A shopper is most likely to pick a product if it offers the chance of a trip to sunny climes, but not before casting a weather-eye over the marketing hype that goes with it.

In the age of the sceptical consumer, marketers are taking exceptional care to reduce small print and increase instant gratification: the aim is to avoid an avalanche of conditions and provisos and to make individual booking straightforward rather than an obstacle course.

Landround Marketing’s Whitbread Pub promotion last year set out a clear-cut offer which bore the new rules in mind. Each visit to a Whitbread pub restaurant allowed consumers to collect a stamp on a card.

Eight stamps equalled a mini Spanish cruise on P&O’s new Bilbao route. Admittedly, if you didn’t fancy Bilbao then there wasn’t a lot to motivate you but what it lacked in choice, it made up for in ease of participation and redemption. On the eighth visit customers received their cruise voucher on the spot, avoiding the tedium of sending off forms. The simplicity of the promotion could easily attract people who otherwise might not have bothered.

Whitbread’s promotion also incorporates the fashionable phenomenon of loyalty schemes, which make a natural partner for travel incentives. Air Miles is the biggest and most established operation in this field. It has recently launched promotions offering products and services for the homeowner. MetroRod, which provides drain-cleaning services, is one of the ten participating companies.

Unlike the Whitbread promotion, Air Miles requires you to be something of an aficionado, since it is very much a promotional “universe” which one either enters wholeheartedly or not at all. I am sure Air Miles collectors become obsessive and having the presence of mind to phone MetroRod rather than DynoRod in one of life’s most stressful domestic situations is certainly to be admired.

As Air Miles marketing director Stephen Taylor says: “Our collectors are constantly on the look-out for new ways to collect Air Miles awards.”

They must be keen, as you only get one Air Mile for every 10 spent on unblocking your drain, although if you are canny enough to time your problem for July or August, you’ll be awarded two.

FSC’s recent campaign for Mazda lightbulbs did not offer the limitless travel options of Air Miles, nor the cast-iron certainty of Whitbread’s cruises. In fact, if the campaign were a lightbulb it would be described as a 40-watt pearl rather than a 100-watt long-life.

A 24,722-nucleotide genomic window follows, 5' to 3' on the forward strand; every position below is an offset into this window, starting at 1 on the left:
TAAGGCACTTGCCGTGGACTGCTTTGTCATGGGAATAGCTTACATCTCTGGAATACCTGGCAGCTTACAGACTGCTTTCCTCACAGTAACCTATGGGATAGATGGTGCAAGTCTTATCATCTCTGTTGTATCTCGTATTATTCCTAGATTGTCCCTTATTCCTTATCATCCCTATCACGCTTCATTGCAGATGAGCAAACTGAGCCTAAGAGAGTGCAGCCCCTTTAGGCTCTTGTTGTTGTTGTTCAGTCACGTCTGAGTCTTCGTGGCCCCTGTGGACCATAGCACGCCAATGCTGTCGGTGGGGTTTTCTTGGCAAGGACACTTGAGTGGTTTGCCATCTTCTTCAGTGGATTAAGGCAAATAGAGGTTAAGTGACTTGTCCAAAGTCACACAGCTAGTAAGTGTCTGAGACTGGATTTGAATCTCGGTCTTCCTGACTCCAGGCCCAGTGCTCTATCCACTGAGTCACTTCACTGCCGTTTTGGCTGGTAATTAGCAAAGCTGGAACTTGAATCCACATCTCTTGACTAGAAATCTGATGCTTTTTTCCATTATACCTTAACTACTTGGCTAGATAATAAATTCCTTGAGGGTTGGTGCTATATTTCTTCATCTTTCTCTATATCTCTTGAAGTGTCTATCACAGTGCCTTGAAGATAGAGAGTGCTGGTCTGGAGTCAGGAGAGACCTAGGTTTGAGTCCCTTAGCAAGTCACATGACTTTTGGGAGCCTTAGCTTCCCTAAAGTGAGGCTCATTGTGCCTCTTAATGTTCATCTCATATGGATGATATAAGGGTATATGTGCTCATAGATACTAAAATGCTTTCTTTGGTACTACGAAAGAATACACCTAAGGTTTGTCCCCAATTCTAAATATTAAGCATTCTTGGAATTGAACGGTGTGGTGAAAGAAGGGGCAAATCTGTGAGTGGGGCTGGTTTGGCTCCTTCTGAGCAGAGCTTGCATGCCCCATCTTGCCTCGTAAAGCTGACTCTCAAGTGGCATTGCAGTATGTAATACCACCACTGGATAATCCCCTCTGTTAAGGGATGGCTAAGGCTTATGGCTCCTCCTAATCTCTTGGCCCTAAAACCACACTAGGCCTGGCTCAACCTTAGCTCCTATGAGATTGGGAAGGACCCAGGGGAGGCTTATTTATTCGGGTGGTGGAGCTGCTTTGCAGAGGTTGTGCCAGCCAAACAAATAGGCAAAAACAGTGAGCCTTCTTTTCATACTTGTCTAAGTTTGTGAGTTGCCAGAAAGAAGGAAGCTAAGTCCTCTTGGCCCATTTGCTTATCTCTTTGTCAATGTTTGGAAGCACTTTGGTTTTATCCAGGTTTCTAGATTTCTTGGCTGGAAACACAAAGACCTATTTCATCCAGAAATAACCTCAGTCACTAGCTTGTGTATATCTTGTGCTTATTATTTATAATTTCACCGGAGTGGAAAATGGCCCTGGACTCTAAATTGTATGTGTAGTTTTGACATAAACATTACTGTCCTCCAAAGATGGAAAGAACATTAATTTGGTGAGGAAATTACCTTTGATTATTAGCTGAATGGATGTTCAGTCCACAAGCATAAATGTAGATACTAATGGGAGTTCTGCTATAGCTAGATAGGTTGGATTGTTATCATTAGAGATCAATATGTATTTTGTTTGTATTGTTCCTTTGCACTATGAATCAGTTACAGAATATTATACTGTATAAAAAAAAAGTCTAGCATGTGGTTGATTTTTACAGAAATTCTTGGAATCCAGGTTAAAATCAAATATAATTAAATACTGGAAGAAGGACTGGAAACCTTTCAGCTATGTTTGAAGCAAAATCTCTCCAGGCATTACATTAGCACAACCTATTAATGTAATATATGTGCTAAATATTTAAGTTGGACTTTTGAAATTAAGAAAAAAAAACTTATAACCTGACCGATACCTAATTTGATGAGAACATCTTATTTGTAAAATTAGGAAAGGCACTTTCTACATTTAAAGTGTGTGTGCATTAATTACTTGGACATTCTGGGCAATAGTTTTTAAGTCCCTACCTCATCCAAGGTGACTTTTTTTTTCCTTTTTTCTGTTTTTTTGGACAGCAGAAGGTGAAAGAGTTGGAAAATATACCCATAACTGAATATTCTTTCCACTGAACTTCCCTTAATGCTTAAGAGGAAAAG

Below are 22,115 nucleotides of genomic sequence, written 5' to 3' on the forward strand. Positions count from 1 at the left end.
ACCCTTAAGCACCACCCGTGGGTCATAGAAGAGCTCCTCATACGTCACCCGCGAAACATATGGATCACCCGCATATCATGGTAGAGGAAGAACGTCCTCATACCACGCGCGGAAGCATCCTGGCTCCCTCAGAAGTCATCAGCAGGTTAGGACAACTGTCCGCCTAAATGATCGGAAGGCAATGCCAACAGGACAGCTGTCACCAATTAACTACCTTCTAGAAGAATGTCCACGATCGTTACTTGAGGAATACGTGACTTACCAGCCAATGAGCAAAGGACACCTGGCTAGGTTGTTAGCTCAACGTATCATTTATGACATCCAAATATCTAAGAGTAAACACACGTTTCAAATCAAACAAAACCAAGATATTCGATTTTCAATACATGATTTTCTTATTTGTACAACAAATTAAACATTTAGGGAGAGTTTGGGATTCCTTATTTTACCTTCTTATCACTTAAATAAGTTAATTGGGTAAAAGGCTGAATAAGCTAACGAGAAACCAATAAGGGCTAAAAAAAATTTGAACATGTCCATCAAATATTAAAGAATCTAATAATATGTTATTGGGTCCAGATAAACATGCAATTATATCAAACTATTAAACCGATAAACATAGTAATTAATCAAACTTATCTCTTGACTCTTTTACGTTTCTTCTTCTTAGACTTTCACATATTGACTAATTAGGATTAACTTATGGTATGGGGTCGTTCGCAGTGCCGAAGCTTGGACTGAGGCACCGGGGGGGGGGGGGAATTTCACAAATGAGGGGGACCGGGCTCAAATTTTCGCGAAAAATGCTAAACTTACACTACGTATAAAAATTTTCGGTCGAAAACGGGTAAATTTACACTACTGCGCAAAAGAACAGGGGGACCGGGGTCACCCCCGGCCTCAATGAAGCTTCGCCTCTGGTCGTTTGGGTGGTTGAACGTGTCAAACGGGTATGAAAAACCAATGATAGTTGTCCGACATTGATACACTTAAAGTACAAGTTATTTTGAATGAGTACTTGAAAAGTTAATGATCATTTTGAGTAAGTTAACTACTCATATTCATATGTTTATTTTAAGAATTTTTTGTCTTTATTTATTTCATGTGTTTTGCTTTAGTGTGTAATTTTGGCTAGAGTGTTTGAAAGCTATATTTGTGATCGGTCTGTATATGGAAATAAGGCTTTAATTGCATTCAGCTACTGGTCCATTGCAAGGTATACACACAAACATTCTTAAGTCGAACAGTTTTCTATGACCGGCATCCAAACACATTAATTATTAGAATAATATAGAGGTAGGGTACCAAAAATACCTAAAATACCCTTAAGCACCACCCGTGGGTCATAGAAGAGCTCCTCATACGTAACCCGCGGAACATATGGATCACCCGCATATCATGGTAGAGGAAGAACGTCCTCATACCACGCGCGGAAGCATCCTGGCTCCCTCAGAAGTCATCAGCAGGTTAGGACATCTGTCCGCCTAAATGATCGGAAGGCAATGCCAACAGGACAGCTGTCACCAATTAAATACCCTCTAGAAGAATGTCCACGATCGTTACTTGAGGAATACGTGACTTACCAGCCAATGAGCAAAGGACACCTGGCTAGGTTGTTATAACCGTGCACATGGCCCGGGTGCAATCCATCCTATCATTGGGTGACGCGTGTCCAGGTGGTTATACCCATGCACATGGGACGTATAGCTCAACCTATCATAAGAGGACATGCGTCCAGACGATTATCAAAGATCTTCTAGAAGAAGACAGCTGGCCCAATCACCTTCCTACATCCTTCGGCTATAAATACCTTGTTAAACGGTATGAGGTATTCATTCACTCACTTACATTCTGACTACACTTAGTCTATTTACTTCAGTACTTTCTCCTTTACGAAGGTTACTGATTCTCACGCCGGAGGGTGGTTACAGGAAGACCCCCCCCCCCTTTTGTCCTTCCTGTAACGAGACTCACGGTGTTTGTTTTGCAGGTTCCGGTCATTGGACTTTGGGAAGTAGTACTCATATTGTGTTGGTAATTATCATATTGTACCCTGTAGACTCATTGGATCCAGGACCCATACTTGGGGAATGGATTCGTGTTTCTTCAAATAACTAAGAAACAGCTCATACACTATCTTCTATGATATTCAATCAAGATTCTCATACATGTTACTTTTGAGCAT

Five weekend breaks in New York were prizes for a competition in which one proof of purchase was needed to enter. Based on a single and daunting question requiring participants to predict the number of visitors to New York – based on figures for past years – they needed both the mathematical skills of Stephen Hawking and a degree in travel and tourism to be in the running.

However, while many travel incentives seem to have only a gratuitous link with the product, the Mazda campaign did at least take the trouble to engineer a connection by using the tagline of “A Taste of the Bright Lights”.

If clarity is to be the priority in promotions then Protravel, specialist travel agency for the sales promotion industry, is attempting to lead the way with an apparently “stringless” mechanism which is likely to turn Hoover executives green with envy.

The concept consists of “100 off a holiday” and applies to bookings with any travel brochure produced by the top 50 travel agents, from Abercrombie & Kent to Virgin. The idea has already been used by Sun Alliance and Duckhams and SP consultancy Chris Russell & Associates has adopted it in the current promotion running for Wonderbra.

Apart from having to buy 25-worth of products, there appear to be no conditions: no minimum spend, no minimum duration, no minimum number of passengers or any exclusion dates.

For the increasingly sophisticated consumer who is wise to hidden extras and “obstacle marketing”, its disarmingly simple formula almost represents the ultimate travel incentive. Almost? Well, it’s a shame about the obligatory travel insurance.

Chris Knight is creative director and managing director at the Business Development


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